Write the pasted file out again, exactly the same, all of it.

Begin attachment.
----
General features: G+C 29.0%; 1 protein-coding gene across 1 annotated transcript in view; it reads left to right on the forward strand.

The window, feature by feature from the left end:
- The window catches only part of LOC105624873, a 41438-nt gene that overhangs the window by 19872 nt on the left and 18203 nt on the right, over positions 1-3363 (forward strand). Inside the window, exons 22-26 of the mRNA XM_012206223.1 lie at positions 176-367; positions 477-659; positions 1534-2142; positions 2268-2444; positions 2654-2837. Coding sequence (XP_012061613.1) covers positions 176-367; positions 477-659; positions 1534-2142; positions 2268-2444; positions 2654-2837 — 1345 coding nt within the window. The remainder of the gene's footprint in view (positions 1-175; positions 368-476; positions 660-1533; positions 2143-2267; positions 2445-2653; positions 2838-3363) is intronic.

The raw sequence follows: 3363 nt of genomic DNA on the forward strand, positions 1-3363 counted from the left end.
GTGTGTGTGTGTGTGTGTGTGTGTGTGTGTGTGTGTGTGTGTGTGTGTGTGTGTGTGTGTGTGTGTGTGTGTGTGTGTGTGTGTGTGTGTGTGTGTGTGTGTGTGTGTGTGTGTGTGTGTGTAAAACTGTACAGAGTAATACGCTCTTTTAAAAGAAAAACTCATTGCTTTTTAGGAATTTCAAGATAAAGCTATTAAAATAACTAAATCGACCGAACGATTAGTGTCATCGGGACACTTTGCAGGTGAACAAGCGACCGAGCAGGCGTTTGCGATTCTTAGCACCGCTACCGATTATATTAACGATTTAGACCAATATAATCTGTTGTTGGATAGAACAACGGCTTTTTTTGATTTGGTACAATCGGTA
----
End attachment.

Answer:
General features: G+C 29.0%; 1 protein-coding gene across 1 annotated transcript in view; it reads left to right on the forward strand.

The window, feature by feature from the left end:
- The window catches only part of LOC105624873, a 41438-nt gene that overhangs the window by 19872 nt on the left and 18203 nt on the right, over positions 1-3363 (forward strand). Inside the window, exons 22-26 of the mRNA XM_012206223.1 lie at positions 176-367; positions 477-659; positions 1534-2142; positions 2268-2444; positions 2654-2837. Coding sequence (XP_012061613.1) covers positions 176-367; positions 477-659; positions 1534-2142; positions 2268-2444; positions 2654-2837 — 1345 coding nt within the window. The remainder of the gene's footprint in view (positions 1-175; positions 368-476; positions 660-1533; positions 2143-2267; positions 2445-2653; positions 2838-3363) is intronic.

The raw sequence follows: 3363 nt of genomic DNA on the forward strand, positions 1-3363 counted from the left end.
GTGTGTGTGTGTGTGTGTGTGTGTGTGTGTGTGTGTGTGTGTGTGTGTGTGTGTGTGTGTGTGTGTGTGTGTGTGTGTGTGTGTGTGTGTGTGTGTGTGTGTGTGTGTGTGTGTGTGTGTGTAAAACTGTACAGAGTAATACGCTCTTTTAAAAGAAAAACTCATTGCTTTTTAGGAATTTCAAGATAAAGCTATTAAAATAACTAAATCGACCGAACGATTAGTGTCATCGGGACACTTTGCAGGTGAACAAGCGACCGAGCAGGCGTTTGCGATTCTTAGCACCGCTACCGATTATATTAACGATTTAGACCAATATAATCTGTTGTTGGATAGAACAACGGCTTTTTTTGATTTGGTACAATCGGTA